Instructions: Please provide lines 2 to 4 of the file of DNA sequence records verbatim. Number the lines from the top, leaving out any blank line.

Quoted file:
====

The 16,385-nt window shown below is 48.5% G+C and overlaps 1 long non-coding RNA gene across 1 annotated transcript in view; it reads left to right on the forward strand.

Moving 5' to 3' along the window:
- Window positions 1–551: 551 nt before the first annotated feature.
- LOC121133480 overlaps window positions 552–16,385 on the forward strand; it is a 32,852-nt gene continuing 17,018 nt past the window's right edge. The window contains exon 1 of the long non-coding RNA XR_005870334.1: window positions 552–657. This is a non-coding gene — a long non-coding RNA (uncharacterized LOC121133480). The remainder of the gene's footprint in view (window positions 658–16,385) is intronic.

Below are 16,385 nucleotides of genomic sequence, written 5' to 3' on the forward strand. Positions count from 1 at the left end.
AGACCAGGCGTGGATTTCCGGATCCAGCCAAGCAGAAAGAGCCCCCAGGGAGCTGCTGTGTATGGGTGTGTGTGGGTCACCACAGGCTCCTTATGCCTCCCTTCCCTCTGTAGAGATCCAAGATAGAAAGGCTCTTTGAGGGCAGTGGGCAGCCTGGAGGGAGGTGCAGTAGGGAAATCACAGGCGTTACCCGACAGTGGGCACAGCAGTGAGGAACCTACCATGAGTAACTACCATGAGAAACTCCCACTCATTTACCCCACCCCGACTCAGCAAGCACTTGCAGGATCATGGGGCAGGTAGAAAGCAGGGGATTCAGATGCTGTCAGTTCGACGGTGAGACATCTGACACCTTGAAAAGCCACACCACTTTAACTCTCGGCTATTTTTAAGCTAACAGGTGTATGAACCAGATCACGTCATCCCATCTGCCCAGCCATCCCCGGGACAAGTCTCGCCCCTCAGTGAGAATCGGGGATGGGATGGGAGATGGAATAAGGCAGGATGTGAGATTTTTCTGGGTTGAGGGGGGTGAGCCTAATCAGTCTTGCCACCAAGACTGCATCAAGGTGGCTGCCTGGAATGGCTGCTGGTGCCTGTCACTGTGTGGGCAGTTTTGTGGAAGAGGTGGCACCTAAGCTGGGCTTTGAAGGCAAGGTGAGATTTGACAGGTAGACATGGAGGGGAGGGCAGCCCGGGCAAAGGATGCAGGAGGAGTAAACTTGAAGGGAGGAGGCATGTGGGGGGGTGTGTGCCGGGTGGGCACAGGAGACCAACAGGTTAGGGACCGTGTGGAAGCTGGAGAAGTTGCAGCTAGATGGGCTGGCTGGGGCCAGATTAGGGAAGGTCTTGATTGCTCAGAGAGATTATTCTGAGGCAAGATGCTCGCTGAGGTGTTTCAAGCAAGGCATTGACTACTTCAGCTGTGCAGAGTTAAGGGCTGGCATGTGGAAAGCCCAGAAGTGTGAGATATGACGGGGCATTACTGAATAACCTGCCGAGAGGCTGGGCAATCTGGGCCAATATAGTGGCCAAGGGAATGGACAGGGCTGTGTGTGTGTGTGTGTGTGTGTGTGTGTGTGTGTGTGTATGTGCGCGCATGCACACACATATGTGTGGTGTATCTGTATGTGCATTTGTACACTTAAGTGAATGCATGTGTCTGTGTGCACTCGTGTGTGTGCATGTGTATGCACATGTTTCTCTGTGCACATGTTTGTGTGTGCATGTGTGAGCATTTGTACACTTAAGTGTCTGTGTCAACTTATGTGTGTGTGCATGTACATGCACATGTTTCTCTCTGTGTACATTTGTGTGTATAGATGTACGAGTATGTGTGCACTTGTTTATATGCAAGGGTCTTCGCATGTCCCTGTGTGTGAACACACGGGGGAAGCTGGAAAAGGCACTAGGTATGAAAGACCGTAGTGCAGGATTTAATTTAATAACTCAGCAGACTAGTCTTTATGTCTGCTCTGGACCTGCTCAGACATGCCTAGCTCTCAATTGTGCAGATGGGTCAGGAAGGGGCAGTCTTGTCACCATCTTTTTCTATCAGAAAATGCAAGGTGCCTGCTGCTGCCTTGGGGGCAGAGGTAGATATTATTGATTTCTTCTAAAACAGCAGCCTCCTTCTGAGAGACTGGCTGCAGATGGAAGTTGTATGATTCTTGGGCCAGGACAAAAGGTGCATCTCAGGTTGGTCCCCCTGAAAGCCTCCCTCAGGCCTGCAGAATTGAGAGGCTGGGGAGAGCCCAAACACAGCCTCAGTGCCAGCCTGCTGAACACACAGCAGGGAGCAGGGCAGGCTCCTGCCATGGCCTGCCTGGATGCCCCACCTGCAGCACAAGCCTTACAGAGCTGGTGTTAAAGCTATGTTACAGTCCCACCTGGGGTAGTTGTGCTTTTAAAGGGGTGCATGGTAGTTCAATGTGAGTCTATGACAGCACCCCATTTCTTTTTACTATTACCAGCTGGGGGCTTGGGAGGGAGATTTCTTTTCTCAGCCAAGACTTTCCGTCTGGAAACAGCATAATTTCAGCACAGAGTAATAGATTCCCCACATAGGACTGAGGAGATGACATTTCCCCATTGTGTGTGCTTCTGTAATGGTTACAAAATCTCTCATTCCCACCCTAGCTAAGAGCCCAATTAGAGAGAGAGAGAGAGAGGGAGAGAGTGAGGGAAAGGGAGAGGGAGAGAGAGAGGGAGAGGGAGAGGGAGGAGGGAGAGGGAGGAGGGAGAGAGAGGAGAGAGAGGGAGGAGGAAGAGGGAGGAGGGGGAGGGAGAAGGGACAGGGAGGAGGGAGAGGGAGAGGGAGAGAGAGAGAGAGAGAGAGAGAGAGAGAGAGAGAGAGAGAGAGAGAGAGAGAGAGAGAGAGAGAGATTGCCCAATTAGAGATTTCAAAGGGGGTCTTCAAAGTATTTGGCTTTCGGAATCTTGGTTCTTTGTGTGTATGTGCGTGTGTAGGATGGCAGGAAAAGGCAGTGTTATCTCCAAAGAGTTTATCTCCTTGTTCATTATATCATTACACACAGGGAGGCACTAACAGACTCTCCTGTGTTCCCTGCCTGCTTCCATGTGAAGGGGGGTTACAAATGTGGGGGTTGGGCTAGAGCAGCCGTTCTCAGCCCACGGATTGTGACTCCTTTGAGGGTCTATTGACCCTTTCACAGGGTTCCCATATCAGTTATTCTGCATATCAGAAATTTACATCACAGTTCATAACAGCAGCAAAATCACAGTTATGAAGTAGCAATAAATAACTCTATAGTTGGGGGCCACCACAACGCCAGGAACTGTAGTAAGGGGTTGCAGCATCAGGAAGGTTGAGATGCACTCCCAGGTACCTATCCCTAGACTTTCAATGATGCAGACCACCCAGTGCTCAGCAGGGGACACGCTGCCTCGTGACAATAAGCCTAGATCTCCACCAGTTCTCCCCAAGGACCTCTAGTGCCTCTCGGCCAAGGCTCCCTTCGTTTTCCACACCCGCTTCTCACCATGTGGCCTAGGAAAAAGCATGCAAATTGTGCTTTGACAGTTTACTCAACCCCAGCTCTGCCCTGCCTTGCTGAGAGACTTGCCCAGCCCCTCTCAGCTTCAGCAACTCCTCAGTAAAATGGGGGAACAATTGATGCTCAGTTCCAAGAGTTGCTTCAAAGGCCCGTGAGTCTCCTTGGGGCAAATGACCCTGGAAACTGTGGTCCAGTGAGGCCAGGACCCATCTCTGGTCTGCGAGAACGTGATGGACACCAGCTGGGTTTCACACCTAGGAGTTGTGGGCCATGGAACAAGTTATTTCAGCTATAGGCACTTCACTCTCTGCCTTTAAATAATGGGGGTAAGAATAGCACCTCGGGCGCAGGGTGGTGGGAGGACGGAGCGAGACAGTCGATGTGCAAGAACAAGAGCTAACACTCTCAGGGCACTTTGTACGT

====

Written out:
Moving 5' to 3' along the window:
- Window positions 1–551: 551 nt before the first annotated feature.
- LOC121133480 overlaps window positions 552–16,385 on the forward strand; it is a 32,852-nt gene continuing 17,018 nt past the window's right edge. The window contains exon 1 of the long non-coding RNA XR_005870334.1: window positions 552–657. This is a non-coding gene — a long non-coding RNA (uncharacterized LOC121133480). The remainder of the gene's footprint in view (window positions 658–16,385) is intronic.